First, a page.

Hot on the heels of Gamma World's randomized card mechanic is another randomized card mechanic, this time for Dungeons & Dragons: Fortune Cards. Based on the little information that there is, Fortune Cards seem to function a lot like Alpha Mutation and Omega Tech cards: you draw one at the start of an encounter, and each provides you with a temporary bonus such as a bonus to defenses or damage resistance, or a conditional effect, such as granting a reroll. Oh, and you can also build personalized decks with them, and while there's no word on the restrictions, I'm going to assume that a deck will require a minimum card count and allow only a certain number of a given card.
Despite being an optional accessory, people are of course complaining about it. Some liken it to the irrefutable fact that D&D has become a card game, while others think that it "breaks the game" by allowing players with more money to build decks in order to give themselves as many advantages as possible (which ties in with WotC being nothing but money-grubbing capitalists). I'm not sure whose games these people play, but in my experience a DM can simply disallow their usage, and I like to hope that most groups actually, you know, communicate with each other. I know that I wouldn't let just one player use them, and in all likelihood I'd just have one community deck to draw from (as in my Gamma World games).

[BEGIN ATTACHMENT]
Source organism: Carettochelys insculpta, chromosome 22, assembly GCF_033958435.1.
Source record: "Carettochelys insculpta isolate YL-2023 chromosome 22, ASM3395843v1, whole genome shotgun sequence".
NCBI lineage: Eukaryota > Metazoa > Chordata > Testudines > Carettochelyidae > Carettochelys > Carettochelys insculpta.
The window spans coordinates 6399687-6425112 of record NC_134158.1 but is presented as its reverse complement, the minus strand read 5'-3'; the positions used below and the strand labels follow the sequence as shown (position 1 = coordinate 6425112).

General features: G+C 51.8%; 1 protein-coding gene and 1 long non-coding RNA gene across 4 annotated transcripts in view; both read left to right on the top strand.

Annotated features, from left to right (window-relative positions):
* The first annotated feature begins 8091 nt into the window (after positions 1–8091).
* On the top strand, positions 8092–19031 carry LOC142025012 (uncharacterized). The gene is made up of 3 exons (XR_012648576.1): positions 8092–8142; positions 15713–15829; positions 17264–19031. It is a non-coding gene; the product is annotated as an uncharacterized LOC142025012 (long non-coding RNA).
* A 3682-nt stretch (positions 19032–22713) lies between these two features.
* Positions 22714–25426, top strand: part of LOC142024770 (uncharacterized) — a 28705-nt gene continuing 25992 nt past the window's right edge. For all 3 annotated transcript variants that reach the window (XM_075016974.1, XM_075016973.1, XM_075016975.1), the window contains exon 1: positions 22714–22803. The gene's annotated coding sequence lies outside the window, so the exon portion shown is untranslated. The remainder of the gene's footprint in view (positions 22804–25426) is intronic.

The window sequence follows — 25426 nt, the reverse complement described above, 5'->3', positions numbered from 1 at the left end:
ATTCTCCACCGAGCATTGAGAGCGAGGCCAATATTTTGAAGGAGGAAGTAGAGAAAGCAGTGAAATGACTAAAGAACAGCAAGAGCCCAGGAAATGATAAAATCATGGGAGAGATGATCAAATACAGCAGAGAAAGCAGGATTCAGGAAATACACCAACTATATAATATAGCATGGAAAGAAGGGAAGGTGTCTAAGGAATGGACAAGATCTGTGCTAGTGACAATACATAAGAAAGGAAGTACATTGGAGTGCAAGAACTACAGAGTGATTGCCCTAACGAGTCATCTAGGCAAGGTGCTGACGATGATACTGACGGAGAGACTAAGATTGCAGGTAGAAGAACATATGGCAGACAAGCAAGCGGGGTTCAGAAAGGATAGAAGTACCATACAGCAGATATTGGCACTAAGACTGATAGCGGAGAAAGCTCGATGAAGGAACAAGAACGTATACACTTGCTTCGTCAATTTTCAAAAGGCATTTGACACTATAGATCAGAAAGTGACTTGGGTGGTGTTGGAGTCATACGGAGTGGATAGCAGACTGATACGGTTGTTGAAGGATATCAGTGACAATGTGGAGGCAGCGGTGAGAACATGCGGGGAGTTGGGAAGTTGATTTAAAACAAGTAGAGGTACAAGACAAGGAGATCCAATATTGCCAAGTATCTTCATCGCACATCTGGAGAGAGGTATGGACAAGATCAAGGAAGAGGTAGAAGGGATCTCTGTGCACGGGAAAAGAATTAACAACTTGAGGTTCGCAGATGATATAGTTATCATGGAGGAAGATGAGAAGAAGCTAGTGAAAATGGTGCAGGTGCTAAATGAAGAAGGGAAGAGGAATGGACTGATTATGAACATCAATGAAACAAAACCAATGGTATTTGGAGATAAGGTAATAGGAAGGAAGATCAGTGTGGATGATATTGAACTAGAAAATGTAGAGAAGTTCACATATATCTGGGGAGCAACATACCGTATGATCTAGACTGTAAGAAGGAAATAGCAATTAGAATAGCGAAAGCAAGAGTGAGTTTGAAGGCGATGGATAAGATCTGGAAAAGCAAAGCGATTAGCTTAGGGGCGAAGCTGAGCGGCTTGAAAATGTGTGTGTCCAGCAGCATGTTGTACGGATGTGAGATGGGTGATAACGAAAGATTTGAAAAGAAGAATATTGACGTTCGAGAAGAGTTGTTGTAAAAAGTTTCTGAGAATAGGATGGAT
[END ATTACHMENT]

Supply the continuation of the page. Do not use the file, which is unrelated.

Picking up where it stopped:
The only real issue I have with Fortune Cards is that they seem to grant only benefits. I'd rather have some disadvantages in there and give players a choice to draw from the deck when an encounter starts, keeping the ratio at half fortunes and half "misfortunes" (perhaps having to keep the same rarity-ratio, as well), and making it more of a gamble. Players feeling lucky might opt to draw, while others who like what they have can just go without. Maybe you could have two decks and require players to alternate: if they draw from the fortune deck in one encounter, they have to draw from the other at the start of the next.
Personally I plan on getting a few packs to see how it plays out, and if I don't like them, I won't use them. Some events in the Wizards Play Network will demand a purchase, while D&D Encounters will not.